Colombia also gained praise for the strength and health of its BPO ecosystem, with the report making special mention of the country’s investment promotion agency, ProColombia, as well as the local industry associations that lobby in favor of BPO investment and development.

The latter speaks to the relevance of organizations –public and private– that push for the industry from within. Top performers in the BPO ecosystem category include long-time industry hubs, such as India and the Philippines, as well as emerging players, such as South Africa. 

It remains to be seen how the new government will affect ProColombia’s approach to the country’s BPO industry. Former diplomat Carmen Caballero was named as the IPA’s new president, and her profile points to tourism as a foreign investment priority. Meanwhile, the country’s BPO association has already reachead out to Petro’s government. 

Don’t Discard Stability

Although Colombia achieved top ranking in the BPO Confidence Index in spite of qualms over its political and economic future, the importance of stability cannot be discarded outright.

The report underlines how the turmoil of the last couple years affected the spirit of industry players. The COVID-19 pandemic, the supply chain crunch, high inflation and, more than anything, the Russian invasion of Ukraine, have painted a disquieting picture of the future in the minds of BPO executives.

“The implications of this war [in Ukraine] have dramatically shuffled the cards, causing significant impacts on the delivery of business services into key demand markets from overseas locations,” states the report.

With that in mind, stability emerged as one of the most relevant factors for confidence in the industry, boosting the profile of those countries that were able to maintain it. The Dominican Republic, for example, ranked third in the overall BPO Confidence Index thanks in great part to its top performance in political and economic stability. 

“This year’s results show that BPO managers have high confidence in countries where the industry has been flourishing for the past two decades”—Offshore BPO Confidence Index 

India, the Czech Republic and South Africa also ranked high –within the top 10– thanks in part to a good performance in one or both stability metrics.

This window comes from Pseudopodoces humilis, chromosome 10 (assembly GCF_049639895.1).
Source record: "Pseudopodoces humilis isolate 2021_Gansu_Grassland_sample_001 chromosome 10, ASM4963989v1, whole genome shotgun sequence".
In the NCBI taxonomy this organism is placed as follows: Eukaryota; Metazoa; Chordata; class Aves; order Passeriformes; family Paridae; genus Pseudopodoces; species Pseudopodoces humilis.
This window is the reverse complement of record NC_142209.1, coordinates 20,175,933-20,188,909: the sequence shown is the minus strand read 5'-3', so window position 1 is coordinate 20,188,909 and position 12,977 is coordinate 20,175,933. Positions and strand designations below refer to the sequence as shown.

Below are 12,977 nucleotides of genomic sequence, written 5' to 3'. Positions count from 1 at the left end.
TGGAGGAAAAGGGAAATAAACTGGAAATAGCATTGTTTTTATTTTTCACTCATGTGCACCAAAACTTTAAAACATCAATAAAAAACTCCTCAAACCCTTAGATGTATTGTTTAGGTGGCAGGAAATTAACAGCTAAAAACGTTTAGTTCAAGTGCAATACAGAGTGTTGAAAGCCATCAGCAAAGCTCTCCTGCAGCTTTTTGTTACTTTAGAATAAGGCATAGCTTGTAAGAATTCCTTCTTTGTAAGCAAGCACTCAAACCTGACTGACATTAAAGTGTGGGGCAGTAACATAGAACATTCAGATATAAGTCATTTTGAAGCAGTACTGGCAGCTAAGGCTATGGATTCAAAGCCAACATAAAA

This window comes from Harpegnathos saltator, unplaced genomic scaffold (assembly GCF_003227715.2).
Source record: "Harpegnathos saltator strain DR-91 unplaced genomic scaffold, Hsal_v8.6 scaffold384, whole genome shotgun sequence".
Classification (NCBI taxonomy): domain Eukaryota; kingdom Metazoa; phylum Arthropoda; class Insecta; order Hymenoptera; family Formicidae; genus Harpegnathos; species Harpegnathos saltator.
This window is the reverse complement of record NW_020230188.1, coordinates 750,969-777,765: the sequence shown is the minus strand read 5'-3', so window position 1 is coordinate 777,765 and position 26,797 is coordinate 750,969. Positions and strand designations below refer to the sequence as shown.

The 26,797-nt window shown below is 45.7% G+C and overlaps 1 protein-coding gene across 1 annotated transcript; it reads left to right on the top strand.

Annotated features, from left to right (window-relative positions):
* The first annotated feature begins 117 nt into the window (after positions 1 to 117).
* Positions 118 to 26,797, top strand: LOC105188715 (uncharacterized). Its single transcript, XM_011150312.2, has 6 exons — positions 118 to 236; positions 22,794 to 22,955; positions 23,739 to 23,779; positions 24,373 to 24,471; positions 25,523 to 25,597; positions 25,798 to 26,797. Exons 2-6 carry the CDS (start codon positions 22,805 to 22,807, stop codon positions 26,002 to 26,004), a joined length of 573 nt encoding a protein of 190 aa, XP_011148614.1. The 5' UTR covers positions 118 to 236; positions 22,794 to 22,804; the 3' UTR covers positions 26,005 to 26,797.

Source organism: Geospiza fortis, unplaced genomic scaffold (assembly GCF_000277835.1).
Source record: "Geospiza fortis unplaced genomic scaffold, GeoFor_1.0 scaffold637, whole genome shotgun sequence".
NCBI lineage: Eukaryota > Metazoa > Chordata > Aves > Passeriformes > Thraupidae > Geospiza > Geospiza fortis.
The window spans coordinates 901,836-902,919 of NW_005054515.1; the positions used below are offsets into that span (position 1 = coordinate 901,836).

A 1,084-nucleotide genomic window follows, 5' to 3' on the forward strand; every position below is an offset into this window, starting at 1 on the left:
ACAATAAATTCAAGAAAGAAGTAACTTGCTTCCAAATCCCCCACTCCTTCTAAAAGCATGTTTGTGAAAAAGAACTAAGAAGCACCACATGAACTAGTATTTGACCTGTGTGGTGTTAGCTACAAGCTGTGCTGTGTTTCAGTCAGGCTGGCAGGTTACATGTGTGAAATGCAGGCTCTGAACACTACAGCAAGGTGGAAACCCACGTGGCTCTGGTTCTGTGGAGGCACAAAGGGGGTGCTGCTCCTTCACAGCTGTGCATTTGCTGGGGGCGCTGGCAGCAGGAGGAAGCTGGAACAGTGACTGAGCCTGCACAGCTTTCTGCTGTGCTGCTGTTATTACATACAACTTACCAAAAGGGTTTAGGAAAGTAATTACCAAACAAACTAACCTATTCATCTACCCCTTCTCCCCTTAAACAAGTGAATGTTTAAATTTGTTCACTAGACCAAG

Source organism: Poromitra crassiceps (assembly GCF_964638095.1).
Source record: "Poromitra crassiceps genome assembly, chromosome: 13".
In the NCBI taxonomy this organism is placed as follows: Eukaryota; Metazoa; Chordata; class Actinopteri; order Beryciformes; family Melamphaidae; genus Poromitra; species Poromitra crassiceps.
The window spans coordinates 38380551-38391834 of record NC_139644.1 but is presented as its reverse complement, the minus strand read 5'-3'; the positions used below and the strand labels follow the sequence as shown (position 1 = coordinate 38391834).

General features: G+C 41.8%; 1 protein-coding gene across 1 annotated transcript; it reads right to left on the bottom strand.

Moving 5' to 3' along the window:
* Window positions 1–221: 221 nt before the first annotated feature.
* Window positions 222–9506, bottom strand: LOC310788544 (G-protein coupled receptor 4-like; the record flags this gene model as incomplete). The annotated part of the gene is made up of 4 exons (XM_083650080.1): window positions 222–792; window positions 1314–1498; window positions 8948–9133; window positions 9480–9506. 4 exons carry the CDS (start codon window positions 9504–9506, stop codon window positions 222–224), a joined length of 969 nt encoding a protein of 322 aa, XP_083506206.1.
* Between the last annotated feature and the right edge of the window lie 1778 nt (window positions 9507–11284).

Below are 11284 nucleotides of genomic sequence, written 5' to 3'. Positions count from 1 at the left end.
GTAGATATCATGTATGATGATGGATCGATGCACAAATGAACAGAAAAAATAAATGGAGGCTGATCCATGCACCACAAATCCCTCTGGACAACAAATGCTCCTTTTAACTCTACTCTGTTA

The Old and the New

This year’s index saw the usual suspects solidify their status as top players in the BPO industry. Nevertheless, contenders are emerging amidst the global chaos, hunting for opportunities to position themselves as preferred locations, if not major industry hubs. 

“This year’s results show that BPO managers have high confidence in countries where the industry has been flourishing for the past two decades, but several emerging locations are agitating for leading positions in the 2022 rankings, signifying that length of service is not necessarily a determinant of success”, the report points out. 

India, the Philippines and –to a lesser extent– Colombia have for long proven their credentials as destinations for BPO investment. Nevertheless, 2022 saw the emergence of new contenders, such as South Africa, which ranked sixth in the overall index, above the Philippines, Romania and Mexico.

In spite of mediocre to low scores in infrastructure and security, South Africa made it to the top 10 thanks to strong performances in its BPO ecosystem (second) and economic stability (third). It’s no surprise then that industry players are eyeing the country with increasing interest, feeding its reputation as a potential hub.

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Though the landscape won’t change overnight, the report points to the opening of possibilities for 2023, prompted by the (sometimes unpleasant) surprises seen in the past couple years.

“Moving into 2023, the extent to which outsourcers can drive delivery excellence in newer, dynamic offshore destinations has the potential to shuffle the proverbial cards even further,” the document points out.

Cesar Cantu

Cesar is the Managing Editor of Nearshore Americas. He's a journalist based in Mexico City, with experience covering foreign trade policy, agribusiness and the food industry in Mexico and Latin America.